The SEC announced today that it has filed a lawsuit against New York attorney Marc S. Dreier, charging him with with fraud in connection with an elaborate scheme that raised at least $113 million from the sale of bogus promissory notes. Dreier is the founder and managing partner of Dreier LLP, a 250-attorney law firm headquartered in New York. The SEC stated that it is also seeking an emergency court order to freeze Dreier’s assets and appoint a temporary receiver.
According to the SEC’s complaint, filed in the SDNY, since at least October 2008,
Dreier has been marketing fake promissory notes, including bogus notes of a New York-based real estate development company, to hedge funds and other private investment funds, and has closed at least three sales. According to the complaint, Dreier created an elaborate charade designed to convince purchasers that the notes were genuine. He allegedly distributed phony financial statements and audit opinion letters of a reputable accounting firm, and recruited confederates to play the parts of representatives of legitimate companies involved in the transactions, even creating dummy e-mail addresses and telephone numbers.
According to the SEC’s complaint, Dreier directed that two purchasers of the bogus notes wire payment to what appeared to be his law firm’s escrow account. At least one note purchaser discovered the fraud, and demanded and received the return of its investment. Approximately $100 million in known proceeds from the sale of the bogus notes remains unaccounted for.
The SEC’s complaint further alleges that:
- among other fake securities, Dreier has been offering fictitious promissory notes of a New York-based real estate development company (the developer), a former client of both Dreier and his law firm. Since at least October of this year, Dreier has approached at least three different investment funds with an offer to sell them, at a deep discount, various short-term, unsecured promissory notes supposedly issued by the developer.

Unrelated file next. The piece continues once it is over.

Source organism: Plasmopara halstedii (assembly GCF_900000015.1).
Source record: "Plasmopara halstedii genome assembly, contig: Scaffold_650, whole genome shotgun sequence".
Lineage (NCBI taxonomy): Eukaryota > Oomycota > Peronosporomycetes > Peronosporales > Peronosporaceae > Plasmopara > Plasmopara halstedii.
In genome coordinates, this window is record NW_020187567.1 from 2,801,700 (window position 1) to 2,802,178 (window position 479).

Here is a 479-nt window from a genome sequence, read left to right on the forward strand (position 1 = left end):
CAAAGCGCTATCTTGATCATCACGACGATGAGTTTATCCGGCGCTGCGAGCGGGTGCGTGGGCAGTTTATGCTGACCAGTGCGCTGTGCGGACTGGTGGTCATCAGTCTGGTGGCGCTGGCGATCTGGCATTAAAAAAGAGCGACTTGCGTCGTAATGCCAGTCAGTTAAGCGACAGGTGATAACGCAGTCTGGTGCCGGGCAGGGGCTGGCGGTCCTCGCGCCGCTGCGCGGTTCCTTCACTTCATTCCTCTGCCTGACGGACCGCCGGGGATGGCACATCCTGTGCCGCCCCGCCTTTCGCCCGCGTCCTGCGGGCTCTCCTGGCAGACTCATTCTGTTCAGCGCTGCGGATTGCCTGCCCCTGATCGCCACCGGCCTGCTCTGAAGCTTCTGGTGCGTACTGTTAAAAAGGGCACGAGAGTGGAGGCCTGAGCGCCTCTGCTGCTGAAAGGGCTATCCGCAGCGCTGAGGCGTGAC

- Two of the investment funds agreed to purchase the notes (one fund purchased notes in two separate transactions) and forwarded approximately $113 million to an account in the name of “Dreier LLP Attorney Trust Account” in payment. A third fund was offered the notes, but declined to participate.
- All of the offers were accompanied by documents that Dreier subsequently admitted he knew were fabricated. Dreier offered the notes for sale even though he knew that the developer had never issued the notes, had not authorized Dreier to market them, and indeed knew nothing of their existence or Dreier’s offers or sales.
- In marketing the notes, Dreier provided the hedge funds with fabricated documents including a “form” note and related agreements, “audited financial statements,” and purported audit letters, which bore the forged signature of the developer’s auditor, but which were printed on purported stationery of the developer’s auditing firm. Dreier did not tell representatives from the hedge funds that the notes were bogus, that the “audited financial statements” and audit opinion letters were fabricated, or that the developer had never issued the notes or authorized Dreier to market them, despite Dreier’s knowledge of these matters.
Finally, the complaint alleges that Dreier has confessed to many of the allegations above.
The SEC’s Linda Chatman Thomsen said that the complaint alleged “a stunning, brazen fraud.”